By: Hilda Doolittle
I should have thought
in a dream you would have brought
some lovely, perilous thing,
orchids piled in a great sheath,
as who would say (in a dream),
"I send you this,
who left the blue veins
of your throat unkissed."
Why was it that your hands
(that never took mine),
your hands that I could see
drift over the orchid-heads
your hands, so fragile, sure to lift
so gently, the fragile flower-stuff--
ah, ah, how was it
You never sent (in a dream)
the very form, the very scent,
not heavy, not sensuous,
of orchids, piled in a great sheath,
and folded underneath on a bright scroll,
"Flower sent to flower;
for white hands, the lesser white,
less lovely of flower-leaf,"
"Lover to lover, no kiss,
no touch, but forever and ever this."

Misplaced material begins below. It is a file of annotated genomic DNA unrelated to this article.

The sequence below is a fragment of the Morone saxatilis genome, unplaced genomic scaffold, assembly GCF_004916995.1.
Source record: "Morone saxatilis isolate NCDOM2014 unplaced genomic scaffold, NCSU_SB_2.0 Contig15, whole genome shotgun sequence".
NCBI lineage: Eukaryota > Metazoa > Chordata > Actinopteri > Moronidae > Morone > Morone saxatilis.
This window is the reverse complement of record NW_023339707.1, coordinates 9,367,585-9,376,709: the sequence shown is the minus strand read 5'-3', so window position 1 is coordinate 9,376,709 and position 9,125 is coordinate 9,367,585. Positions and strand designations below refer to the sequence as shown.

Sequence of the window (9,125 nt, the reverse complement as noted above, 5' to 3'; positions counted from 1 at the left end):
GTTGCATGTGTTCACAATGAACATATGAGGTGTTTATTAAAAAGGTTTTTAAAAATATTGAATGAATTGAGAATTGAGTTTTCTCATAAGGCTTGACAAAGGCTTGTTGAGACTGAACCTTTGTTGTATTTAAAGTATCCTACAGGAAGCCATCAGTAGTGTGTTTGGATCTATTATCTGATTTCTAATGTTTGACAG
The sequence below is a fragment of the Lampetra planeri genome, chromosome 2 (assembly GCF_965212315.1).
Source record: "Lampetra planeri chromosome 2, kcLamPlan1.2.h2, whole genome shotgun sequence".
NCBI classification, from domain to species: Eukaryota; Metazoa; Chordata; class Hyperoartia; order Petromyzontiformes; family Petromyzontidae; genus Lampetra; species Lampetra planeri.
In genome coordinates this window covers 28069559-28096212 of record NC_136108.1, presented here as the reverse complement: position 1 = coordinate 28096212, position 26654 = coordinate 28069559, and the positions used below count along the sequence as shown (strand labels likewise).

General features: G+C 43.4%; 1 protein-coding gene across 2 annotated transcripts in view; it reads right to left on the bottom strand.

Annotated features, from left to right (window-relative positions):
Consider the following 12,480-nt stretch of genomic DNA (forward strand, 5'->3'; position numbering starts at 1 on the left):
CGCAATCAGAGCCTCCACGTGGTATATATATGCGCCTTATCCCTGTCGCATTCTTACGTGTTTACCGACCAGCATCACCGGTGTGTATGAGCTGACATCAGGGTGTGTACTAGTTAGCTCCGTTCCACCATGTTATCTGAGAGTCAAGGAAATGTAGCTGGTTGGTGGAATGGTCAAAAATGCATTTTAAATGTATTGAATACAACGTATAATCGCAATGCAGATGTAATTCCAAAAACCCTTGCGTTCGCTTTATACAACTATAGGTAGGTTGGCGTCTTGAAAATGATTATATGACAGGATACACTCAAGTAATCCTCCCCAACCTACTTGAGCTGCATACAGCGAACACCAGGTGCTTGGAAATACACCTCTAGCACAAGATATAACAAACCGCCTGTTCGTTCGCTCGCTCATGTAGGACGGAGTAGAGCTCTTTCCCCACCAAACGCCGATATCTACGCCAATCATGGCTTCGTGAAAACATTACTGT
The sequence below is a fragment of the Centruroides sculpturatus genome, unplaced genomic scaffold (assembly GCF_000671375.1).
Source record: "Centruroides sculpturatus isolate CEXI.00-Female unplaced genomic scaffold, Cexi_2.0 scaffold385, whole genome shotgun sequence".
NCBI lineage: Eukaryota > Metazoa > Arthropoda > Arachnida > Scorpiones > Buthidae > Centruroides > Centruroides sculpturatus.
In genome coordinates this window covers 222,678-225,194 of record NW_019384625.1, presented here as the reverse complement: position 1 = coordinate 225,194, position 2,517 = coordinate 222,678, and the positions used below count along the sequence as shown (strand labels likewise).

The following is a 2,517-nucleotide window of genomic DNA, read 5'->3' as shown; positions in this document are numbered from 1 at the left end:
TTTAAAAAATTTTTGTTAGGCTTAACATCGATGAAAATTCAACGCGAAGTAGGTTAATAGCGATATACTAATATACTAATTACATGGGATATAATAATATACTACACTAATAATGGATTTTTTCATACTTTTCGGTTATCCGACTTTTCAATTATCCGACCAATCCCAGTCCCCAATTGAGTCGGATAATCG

This poem has a total of twenty nine lines. Within those twenty nine lines there are only two sentences. Within those two sentences are sixteen end-stopped lines, eleven enjambments, and eleven caesuras. The diction of the poem was straight forward. You could tell exactly how the speaker was feeling, without having to dig to deep into the poem. I think there is a bit of symbolism in the poem; the only colors used were blue and white. Blue represents sorrow in this case, and white could represent purity. The speaker says “‘I send you this, who left the blue veins of your throat unkissed’” (6-8). Your veins connect back to your heart; being that the speaker mentioned that her veins are blue maybe her heart is also blue from sorrow. The only flowers mentioned in the poem were orchards. Orchards can be either blue or white, towards the end the speaker says “‘Flower sent to flower; for white hands, the lesser white…’” (24-25).
In the beginning everything was blue, but towards the end they became white, so maybe her fairytale love became more realistic, making it more pure; or white.